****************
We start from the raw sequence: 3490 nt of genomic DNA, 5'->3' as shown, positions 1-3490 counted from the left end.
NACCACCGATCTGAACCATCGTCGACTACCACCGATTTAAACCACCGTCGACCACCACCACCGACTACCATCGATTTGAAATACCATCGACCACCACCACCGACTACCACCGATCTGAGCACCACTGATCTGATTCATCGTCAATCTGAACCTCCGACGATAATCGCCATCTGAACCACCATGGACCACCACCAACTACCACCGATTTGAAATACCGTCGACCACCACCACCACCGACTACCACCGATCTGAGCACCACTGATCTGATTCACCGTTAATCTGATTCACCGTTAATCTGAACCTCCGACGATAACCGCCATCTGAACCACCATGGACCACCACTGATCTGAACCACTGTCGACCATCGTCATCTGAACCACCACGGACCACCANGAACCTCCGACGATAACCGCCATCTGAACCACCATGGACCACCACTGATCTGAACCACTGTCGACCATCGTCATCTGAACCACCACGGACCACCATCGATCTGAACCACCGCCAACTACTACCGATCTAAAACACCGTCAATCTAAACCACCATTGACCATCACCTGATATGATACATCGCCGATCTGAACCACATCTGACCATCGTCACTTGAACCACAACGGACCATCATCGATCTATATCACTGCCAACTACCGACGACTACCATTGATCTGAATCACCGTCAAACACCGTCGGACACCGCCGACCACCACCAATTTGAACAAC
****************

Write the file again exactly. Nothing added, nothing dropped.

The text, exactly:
We start from the raw sequence: 3490 nt of genomic DNA, 5'->3' as shown, positions 1-3490 counted from the left end.
NACCACCGATCTGAACCATCGTCGACTACCACCGATTTAAACCACCGTCGACCACCACCACCGACTACCATCGATTTGAAATACCATCGACCACCACCACCGACTACCACCGATCTGAGCACCACTGATCTGATTCATCGTCAATCTGAACCTCCGACGATAATCGCCATCTGAACCACCATGGACCACCACCAACTACCACCGATTTGAAATACCGTCGACCACCACCACCACCGACTACCACCGATCTGAGCACCACTGATCTGATTCACCGTTAATCTGATTCACCGTTAATCTGAACCTCCGACGATAACCGCCATCTGAACCACCATGGACCACCACTGATCTGAACCACTGTCGACCATCGTCATCTGAACCACCACGGACCACCANGAACCTCCGACGATAACCGCCATCTGAACCACCATGGACCACCACTGATCTGAACCACTGTCGACCATCGTCATCTGAACCACCACGGACCACCATCGATCTGAACCACCGCCAACTACTACCGATCTAAAACACCGTCAATCTAAACCACCATTGACCATCACCTGATATGATACATCGCCGATCTGAACCACATCTGACCATCGTCACTTGAACCACAACGGACCATCATCGATCTATATCACTGCCAACTACCGACGACTACCATTGATCTGAATCACCGTCAAACACCGTCGGACACCGCCGACCACCACCAATTTGAACAAC